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McAfee teases NSA-busting privacy gadget

McAfee teases NSA-busting privacy gadget

McAfee's new Future Tense Central venture promises to launch an NSA-proof communications scrambling box for just $100, but he's being coy with details.

Infamous security software specialist John McAfee has found a new way to hit headlines: the planned launch of an encrypted private networking system which he claims will thwart the best efforts of the National Security Agency (NSA) to snoop on private citizens.

McAfee is no stranger to controversy. While best known for being one of the pioneers of shareware-licensed anti-virus software, sold under his surname, his entrepreneurial start came surrounding a different type of virus: when concern over AIDS in San Francisco's gay community was at its height, McAfee made a comfortable living selling cards that marked the bearer as being free from HIV for six months from the date of a high-price blood test.

Following a heart attack in 1993, McAfee gave up the more damaging aspects of his hedonistic lifestyle - alcoholism and drug use - but continued to spend his money, made from licensing the McAfee anti-virus and later general computer security applications, on the pursuit of pleasure.

His semi-retirement in Belize came to a crashing halt in 2012 when police from the gang suppression unit raided his home and arrested McAfee for unlicensed drug manufacturing and possession of an unlicensed weapon. While being released without charge, McAfee was sought by police mere months later as a potential suspect in the murder of his neighbour. Rather than report for questioning, McAfee - described as 'extremely paranoid, even bonkers' by prime minster Dean Barrow of Belize - fled to Guatemala where he was arrested for illegal entry and deported back to the US.

It's here that McAfee has clearly decided to seek a return to his heyday with plans to launch a device dubbed D-Central, with the promise of protecting its users against electronic eavesdropping by the National Security Agency.

The device, its name a pun on 'decentral,' is claimed to retail for $100 and features peer-to-peer networking technology coupled with an encryption system which is designed to anonymise the user while scrambling their communications from anyone but the intended recipient. According to a speech given by McAfee at the San Jose McEnery Convention Centre this past weekend, as reported by The Verge, the system works around the principle of creating a 'dark web' overlay on top of existing networks like the Internet.

Sadly, McAfee is thus far being coy about how his $100 device would work, and how it differs from existing systems: The Onion Router (TOR) project, for instance, offers a similar 'dark web' and encrypted system which sits on top of existing networks, and can be installed on low-cost and low-power computing devices like the Raspberry Pi for whole-network protection if required.

McAfee has founded a new venture for the project, dubbed Future Tense Central, the website for which promises to reveal more details in 173 days.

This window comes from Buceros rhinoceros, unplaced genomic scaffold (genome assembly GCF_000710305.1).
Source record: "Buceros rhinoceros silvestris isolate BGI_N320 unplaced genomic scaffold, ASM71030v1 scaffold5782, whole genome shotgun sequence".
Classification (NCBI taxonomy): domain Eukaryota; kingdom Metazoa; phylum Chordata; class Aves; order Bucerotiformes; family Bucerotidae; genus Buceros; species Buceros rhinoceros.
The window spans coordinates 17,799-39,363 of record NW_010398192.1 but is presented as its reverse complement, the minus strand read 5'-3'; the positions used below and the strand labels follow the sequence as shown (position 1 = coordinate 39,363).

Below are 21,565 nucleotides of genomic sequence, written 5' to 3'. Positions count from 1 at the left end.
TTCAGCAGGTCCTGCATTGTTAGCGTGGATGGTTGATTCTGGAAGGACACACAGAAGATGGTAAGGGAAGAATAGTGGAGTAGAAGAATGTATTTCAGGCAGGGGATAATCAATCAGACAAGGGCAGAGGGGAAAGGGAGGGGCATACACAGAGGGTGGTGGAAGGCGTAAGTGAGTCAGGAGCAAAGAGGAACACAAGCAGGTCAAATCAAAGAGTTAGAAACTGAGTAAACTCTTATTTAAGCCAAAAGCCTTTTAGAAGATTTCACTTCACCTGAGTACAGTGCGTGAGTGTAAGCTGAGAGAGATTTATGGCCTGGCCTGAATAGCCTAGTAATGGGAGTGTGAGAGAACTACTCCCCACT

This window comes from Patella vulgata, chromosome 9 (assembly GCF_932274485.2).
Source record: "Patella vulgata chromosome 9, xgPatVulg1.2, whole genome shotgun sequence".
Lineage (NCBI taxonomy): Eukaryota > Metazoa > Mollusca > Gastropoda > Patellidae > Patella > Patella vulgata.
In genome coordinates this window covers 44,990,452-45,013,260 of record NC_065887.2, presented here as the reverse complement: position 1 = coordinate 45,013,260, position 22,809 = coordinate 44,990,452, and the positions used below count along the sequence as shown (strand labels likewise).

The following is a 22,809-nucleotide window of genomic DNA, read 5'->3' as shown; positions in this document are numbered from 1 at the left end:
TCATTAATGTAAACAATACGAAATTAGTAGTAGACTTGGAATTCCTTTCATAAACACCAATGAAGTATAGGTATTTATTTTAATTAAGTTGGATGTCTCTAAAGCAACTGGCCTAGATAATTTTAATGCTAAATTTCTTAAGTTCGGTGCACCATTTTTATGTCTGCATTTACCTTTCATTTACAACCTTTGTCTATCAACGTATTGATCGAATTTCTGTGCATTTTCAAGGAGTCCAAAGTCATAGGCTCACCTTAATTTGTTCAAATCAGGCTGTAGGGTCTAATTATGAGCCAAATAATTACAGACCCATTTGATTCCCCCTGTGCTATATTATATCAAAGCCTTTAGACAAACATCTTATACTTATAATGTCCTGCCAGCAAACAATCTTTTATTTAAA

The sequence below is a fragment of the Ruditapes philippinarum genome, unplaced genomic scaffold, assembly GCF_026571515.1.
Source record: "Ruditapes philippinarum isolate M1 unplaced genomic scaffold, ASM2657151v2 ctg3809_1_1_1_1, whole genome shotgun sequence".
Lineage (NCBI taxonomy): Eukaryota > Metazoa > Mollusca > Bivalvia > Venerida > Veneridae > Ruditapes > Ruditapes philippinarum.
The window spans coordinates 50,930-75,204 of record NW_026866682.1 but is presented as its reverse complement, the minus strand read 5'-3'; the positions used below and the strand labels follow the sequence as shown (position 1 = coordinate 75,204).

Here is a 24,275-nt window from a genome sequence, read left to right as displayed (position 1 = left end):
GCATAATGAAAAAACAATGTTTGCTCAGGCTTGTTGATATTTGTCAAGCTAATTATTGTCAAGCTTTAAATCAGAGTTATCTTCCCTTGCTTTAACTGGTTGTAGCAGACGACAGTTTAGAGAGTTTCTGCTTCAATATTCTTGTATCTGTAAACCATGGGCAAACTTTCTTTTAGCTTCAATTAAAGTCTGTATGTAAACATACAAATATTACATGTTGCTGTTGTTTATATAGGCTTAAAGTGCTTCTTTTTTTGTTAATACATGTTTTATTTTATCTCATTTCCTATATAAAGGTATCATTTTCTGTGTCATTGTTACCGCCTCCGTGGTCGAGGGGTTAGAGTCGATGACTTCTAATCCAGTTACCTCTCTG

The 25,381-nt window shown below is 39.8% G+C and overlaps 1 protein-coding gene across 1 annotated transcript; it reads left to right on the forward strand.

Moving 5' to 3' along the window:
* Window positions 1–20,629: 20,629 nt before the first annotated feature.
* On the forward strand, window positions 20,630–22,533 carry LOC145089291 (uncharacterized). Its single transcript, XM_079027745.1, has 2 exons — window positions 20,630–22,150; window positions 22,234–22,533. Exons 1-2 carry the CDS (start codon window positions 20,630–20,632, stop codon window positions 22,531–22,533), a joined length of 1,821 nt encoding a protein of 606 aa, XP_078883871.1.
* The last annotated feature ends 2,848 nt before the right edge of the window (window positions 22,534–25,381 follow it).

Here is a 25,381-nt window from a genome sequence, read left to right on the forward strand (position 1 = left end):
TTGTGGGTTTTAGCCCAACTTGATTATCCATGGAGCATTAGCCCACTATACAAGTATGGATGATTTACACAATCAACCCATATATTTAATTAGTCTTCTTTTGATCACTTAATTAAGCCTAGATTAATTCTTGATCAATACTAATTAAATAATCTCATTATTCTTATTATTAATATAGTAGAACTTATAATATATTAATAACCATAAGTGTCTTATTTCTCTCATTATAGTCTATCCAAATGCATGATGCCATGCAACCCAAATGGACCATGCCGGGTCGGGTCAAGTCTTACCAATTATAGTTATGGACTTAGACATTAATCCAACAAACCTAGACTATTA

9 Comments

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Woodspoon 1st October 2013, 11:38 Quote
Maybe it's just me but, how to attract the attention of the NSA - say your product is NSA proof.
Corky42 1st October 2013, 11:59 Quote
For some reason James McCormick's fake bomb detector springs to mind when i read this :)
Draksis 1st October 2013, 12:45 Quote
headlines 6 months from now: "NSA uses D-Central to spy on everyone. Also bypasses high end security with finger print scans from iPhone 5"

:p
IvanIvanovich 1st October 2013, 12:54 Quote
It's a McAfee product, so it will probably be pretty effective. It just makes the computer so damn slow you won't use it anymore... NSA proof.
liratheal 1st October 2013, 13:27 Quote
Would you trust a man to encrypt your data and hide you from the NSA if he can't even hide himself with his millions of dollars from Guatemalan Police?
ChaosDefinesOrder 1st October 2013, 13:41 Quote
Quote:
Originally Posted by IvanIvanovich
It's a McAfee product, so it will probably be pretty effective. It just makes the computer so damn slow you won't use it anymore... NSA proof.

Heh, that was my first thought too!
John_T 1st October 2013, 13:54 Quote
Quote:
Originally Posted by Woodspoon
Maybe it's just me but, how to attract the attention of the NSA - say your product is NSA proof.

Pretty much what I was thinking.
Quote:
Originally Posted by Corky42
For some reason James McCormick's fake bomb detector springs to mind when i read this :)

That too.
PingCrosby 2nd October 2013, 10:40 Quote
Anything that has McAfee on it and is found on my computer is obliterated immediately and sent into the void in a squillion pieces
Gareth Halfacree 2nd October 2013, 11:01 Quote
Quote:
Originally Posted by PingCrosby
Anything that has McAfee on it and is found on my computer is obliterated immediately and sent into the void in a squillion pieces
My all-time favourite interview quote ever is on that subject, when McAfee was asked in 2012 - long after he'd sold his stake in the company - whether he used McAfee anti-virus.
Quote:
Originally Posted by Adam Thomson, "Four hours with John McAfee," Financial Times, December 7th 2012
There was just one more question, though: “Do you have McAfee antivirus on your computer?” He looked at me and put down his cigarette. “I take it off,” he said. “It’s too annoying.”
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